On 29th June we gathered together a host of other agencies and locked them in a vault - the Vault Room in Revolution Leadenhall for our Jibber Jabber event.
Jibber Jabber is a chance for our agency peers, partners and in fact, anyone who’s digitally-inclined and up for mingling, to get together. It’s a relaxed event; simply an opportunity for us to share beers, mini burgers, ideas and business cards - often leading to the sharing of leads and opportunities at a later date.
To help get the conversations going we start Jibber Jabber with a debate. Not the type of debate you’ve been seeing on the telly recently but something light-hearted and of course digitally-related.
We sourced two digital minds, Dan Rounds from Usabilla and Simon Bell from Diligent Commerce and asked them to battle out the merits of this statement “when in doubt, copy the competition”. Rob said immediately “no, you should never copy” and Simon was bolder and decided that he’d debate err…yes, you should copy the competition. Rather brave we thought in a room full of people who could be deemed as the competition
At 7pm it all kicked off, debate-wise. Simon began by referencing a very recent and highly-publicised court case over the riff for ‘Stairway to Heaven’. Randy Wolf (who?) believed that he wrote the riff for the chorus and that it was stolen by Led Zeppelin. In large, Led Zeppelin won the case. Simon argued that this teaches us that unless it’s patented or trademarked then it’s fair game - I suppose a sub lesson is to get it patented or trademarked.
Simon continued by referencing another artistic big wig, Picasso who famously said “good artists copy, great artists steal”. But it’s not just artists who steal continued Simon. Japan has a culture of copying with the kaizen philosophy. Simon believes that Japan got great not by inventing things but by taking good things and making them better, for example motorbikes.
“Copy one person and it’s plagiarism, copy two and it’s research” was the crux of Simon’s closing statement. He argued that we live in a sharing age. Jibber Jabber itself is a sharing event. So Simon’s advice? Share generously and steal shamelessly, after all imitation is the highest form of flattery.
Some good points from Simon and some pretty strong ideas for Dan to counter but counter he did, stating the extremely valid point that if you copy someone you’re assuming they know what they’re doing.
Dan’s argument was much more rooted in the day-to-day. In his day job, Dan speaks to a lot of web designers from a number of businesses. He said he frequently hears phrases like “in my opinion” or “I think”. It’s all opinion-based and not rooted in facts, figures and data.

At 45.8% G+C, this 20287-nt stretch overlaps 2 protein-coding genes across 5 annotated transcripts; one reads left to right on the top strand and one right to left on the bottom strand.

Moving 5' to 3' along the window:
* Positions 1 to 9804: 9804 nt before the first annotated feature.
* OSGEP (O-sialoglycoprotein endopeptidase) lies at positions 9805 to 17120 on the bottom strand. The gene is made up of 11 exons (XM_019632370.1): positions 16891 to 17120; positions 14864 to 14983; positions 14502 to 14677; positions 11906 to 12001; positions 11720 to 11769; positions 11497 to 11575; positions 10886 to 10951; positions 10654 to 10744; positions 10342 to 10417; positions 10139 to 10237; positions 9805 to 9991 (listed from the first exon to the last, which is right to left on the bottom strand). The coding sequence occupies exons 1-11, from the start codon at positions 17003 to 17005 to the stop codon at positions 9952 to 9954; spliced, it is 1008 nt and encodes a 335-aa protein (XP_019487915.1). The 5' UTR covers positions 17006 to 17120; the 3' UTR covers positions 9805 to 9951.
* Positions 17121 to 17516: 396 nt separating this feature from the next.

He argued that CEOs get together with their web agency, who present something that looks pretty and functions well. Or at least it functions well for what they want, but not necessarily what their customers or indeed other businesses want.
Each business is unique (if it’s not, it should be) so it has different customers with different needs, preferences and ideas about what’s great. If you don’t use data to build a bespoke offering for your own customers, then you’re not speaking to your own customers and potential customers.
Then Dan brought out the big guns, with a quote from Steven Hawking “the greatest enemy of knowledge is the illusion of knowledge”. Dan’s point being you should find out what works, not assume.
In his closing statement Dan argued that if you’re copying the competition you’re not innovating so how can you aspire to be the best? You’ll always be behind. If you must copy the competition then at best it can be seen as a hypothesis. Use it as a test but don’t assume you can just cookie-cutter copy and see the same results or indeed, any results at all.
So, the arguments were laid out. In the red corner we had Simon, Led Zepplin, Picasso and Japan and Dan was in the blue corner with Stephen Hawking. And the winner?
Dan. Don’t copy, innovate.
This event was possible due to the kindness of our sponsors, Usabilla who provided the food and drink for the do. We would like to point out that their sponsorship did not buy them rights to win the debate! That was all down to Dan.
Usabilla helps brands like HP, Adidas, Philips, Booking.com, Lufthansa, KLM and The Economist optimize their websites, apps and emails by collecting live user feedback. Over 20,000 clients worldwide use their 'Voice of Customer' solutions to improve user experience, increase conversions and boost customer satisfaction. If you’d like to find out more, get in touch with Dan or visit their website.